One of the nice qualities about eating a nectarine over a peach is the ability to eat the skin, which also harbors a lot of nutrients and gives you optimal health benefits. The firmer the nectarine, the less ripe it is, so for optimal benefits make sure the fruit has a little give to it. Carefully check the skin and press down with your finger. If you can make a small and subtle dent, then you are good to eat it for its most intense flavor. Due to the amount of vitamin A found in a nectarine, it does a lot of good for your bones, teeth, and blood health overall. It is also extremely high in vitamin C, which also helps ward off cancers, arthritis, and other chronic illnesses that creep up in the body.  

The nectarines large amounts of potassium also help to level out the metabolism, regulate pH levels in the body, and help with a more efficient digestion process of carbohydrates. Finally, nectarines also contain a substantial amount of healthy fiber, which aids in overall better digestive health as well as gives you that full feeling for longer periods of time. [8] Because it is a fruit, there is natural sugar content, so do not go overboard eating too many. When eaten in moderation, your body will naturally reap the benefits that nectarines have to offer. The saying, “If it tastes this good, it has to be good for you” truly applies to eating nectarines!  

Nectarine Varieties

There is a wide variety of nectarines that are cultivated around the world today. Some come with red, orange, and white flesh, while others are larger and smaller in size. They are all similar in taste, and they each have a pit in the center which remains inedible. Some of the more common types of nectarines are listed below, and they can be found in grocery stores and farmers markets around the world today. One thing remains the same, however, and that is the outer skin, which is soft and not fuzzy, as well as its overarching flavor.  

  • Armking- average size nectarine with yellow pulp. 
  • Sunred- small size fruit with yellow and red pulp. 
  • Maygrand- larger size fruit with red pulp.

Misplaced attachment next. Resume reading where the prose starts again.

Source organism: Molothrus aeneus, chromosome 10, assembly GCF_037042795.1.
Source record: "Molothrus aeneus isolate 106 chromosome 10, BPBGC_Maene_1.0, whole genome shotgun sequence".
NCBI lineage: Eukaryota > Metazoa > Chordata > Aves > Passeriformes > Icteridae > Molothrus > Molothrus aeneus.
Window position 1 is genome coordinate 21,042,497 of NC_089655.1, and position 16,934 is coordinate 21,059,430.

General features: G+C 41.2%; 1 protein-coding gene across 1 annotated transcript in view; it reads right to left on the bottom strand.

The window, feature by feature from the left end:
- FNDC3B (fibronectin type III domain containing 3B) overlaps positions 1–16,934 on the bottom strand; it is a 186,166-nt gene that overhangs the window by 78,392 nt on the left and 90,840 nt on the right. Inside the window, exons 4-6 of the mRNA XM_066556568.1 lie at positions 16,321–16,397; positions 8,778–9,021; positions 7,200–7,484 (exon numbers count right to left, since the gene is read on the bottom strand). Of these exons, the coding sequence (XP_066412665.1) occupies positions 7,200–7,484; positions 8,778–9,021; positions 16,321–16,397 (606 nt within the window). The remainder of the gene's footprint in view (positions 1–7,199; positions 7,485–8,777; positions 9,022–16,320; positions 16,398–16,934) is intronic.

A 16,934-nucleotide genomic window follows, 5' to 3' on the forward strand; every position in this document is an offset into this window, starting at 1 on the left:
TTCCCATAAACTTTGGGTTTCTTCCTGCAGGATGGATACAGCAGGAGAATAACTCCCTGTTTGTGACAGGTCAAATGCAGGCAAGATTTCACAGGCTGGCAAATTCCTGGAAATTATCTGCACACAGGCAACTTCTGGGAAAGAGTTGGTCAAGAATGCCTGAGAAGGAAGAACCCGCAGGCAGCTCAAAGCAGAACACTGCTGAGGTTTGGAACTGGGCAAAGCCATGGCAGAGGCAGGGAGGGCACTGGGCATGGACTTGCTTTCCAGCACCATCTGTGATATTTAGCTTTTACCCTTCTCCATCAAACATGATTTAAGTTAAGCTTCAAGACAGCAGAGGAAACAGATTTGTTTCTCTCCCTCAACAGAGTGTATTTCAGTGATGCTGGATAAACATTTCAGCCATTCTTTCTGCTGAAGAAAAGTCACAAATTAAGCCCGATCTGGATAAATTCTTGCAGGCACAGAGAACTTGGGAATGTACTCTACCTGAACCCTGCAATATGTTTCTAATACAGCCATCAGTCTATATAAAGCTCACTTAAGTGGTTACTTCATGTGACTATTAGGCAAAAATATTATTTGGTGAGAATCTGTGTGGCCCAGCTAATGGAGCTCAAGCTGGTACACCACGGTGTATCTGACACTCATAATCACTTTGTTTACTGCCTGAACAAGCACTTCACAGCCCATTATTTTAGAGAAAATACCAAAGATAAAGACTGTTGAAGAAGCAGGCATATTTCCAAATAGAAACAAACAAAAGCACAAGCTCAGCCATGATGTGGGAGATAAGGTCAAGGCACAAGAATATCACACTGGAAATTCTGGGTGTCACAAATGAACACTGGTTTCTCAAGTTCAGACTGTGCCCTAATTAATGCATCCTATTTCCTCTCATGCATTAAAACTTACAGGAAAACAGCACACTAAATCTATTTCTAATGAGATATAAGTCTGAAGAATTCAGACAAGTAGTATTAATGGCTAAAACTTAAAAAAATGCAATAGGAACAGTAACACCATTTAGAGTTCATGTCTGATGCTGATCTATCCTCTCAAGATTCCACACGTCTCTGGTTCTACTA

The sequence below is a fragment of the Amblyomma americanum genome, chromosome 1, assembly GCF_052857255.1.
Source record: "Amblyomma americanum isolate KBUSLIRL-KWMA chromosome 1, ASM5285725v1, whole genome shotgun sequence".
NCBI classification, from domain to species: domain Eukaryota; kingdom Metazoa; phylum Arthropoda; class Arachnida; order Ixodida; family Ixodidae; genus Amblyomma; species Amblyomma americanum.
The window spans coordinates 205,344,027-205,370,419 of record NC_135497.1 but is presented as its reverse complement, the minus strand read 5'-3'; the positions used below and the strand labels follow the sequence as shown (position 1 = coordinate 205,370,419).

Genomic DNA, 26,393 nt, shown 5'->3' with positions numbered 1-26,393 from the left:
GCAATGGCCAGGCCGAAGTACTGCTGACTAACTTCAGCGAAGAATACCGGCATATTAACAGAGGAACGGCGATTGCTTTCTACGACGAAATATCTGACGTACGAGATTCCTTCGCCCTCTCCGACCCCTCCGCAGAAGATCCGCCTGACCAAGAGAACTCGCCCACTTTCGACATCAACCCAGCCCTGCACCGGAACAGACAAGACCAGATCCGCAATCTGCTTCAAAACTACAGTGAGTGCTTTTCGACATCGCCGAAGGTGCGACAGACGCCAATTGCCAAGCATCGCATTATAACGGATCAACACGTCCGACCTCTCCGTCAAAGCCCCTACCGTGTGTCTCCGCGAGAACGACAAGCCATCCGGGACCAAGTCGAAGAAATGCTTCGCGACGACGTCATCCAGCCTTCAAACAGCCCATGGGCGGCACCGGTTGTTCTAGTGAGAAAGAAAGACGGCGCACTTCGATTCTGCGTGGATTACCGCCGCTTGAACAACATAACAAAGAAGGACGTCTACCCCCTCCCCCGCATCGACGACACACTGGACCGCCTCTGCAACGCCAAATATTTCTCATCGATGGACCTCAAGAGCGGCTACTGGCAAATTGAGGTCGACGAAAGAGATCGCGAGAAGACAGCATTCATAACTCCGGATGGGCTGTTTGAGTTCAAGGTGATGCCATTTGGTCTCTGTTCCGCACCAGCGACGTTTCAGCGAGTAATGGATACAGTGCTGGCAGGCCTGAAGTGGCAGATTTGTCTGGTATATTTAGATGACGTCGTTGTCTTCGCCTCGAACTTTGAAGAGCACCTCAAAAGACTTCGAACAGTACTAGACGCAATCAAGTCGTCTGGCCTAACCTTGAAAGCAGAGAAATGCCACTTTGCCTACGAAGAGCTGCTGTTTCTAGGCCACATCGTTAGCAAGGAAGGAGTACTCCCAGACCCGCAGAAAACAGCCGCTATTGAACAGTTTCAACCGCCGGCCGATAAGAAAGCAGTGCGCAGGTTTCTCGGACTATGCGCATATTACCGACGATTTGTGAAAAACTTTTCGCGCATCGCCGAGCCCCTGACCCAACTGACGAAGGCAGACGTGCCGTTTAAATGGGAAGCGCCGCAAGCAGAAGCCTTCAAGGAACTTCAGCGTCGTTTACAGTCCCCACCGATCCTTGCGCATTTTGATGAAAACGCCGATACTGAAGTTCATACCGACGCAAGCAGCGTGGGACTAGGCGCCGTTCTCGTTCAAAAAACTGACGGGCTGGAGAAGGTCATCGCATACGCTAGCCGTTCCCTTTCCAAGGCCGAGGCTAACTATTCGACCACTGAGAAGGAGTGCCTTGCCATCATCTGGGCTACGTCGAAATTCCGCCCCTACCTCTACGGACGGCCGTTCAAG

• Rhone Gold- large fruit with red pulp. 
  • Independence- average size fruit with yellow pulp. 
  • Moon Grand- small fruit with yellow pulp.  
  • Sun Grand- large size fruit with orange and red pulp. 
  • Le Grand- large fruit with yellow pulp.  
  • Morton- small size fruit with white pulp. [9] 

Nectarine Uses

There are a variety of ways to eat nectarines due to the large number of delicious nectarine recipes. When you are picking out nectarines from the grocery store, if you do not have a fruit tree nearby, make sure to avoid fruits with wrinkles, bruises, and soft spots. They should be rather firm but not rock hard so you can enjoy them days after purchasing. Many of the recipes you will find incorporating nectarines are dessert and breakfast based due to their sweet and juicy nature. Nectarine cupcakes, hand pies, cakes, and jams are some of the recipes you will find out there and they are best made when the fruit is in season. One of my favorite recipes if a nectarine and raspberry jam that you can place on many different foods to make them that much better tasting! See the recipe below and try it out for yourself!  

Raspberry Nectarine Jam Recipe

By: Martha Stewart 

Ingredients 

  • 2 1/4 pounds nectarines, pitted  
  • 12 ounces raspberries 
  • 1 1/2 pounds sugar (3 1/3 cups)  
  • Coarse salt  
  • 2 tablespoons fresh lemon juice 

Instructions 

  1. Stir together fruit, sugar, and 1/4 teaspoon salt in a large heavy-bottomed pot. Bring to a boil, stirring until sugar is dissolved and mashing fruit with a potato masher. Add lemon juice; continue to boil, stirring frequently until bubbles slow, chunks of fruit show at top, and mixture clings to a spoon but falls off in clumps, 10 to 12 minutes. Skim foam from top.  
  2. Ladle jam into clean containers, leaving 3/4 inch of headroom. Let cool completely. Cover, label, and refrigerate up to 1 month, or freeze up to 1 year. 

This recipe is best fresh, so spread it on a scone or muffin of choice and enjoy the immense flavor it has to offer! If you freeze it, allow a lot of thaw time so you the jam is room temperature upon serving.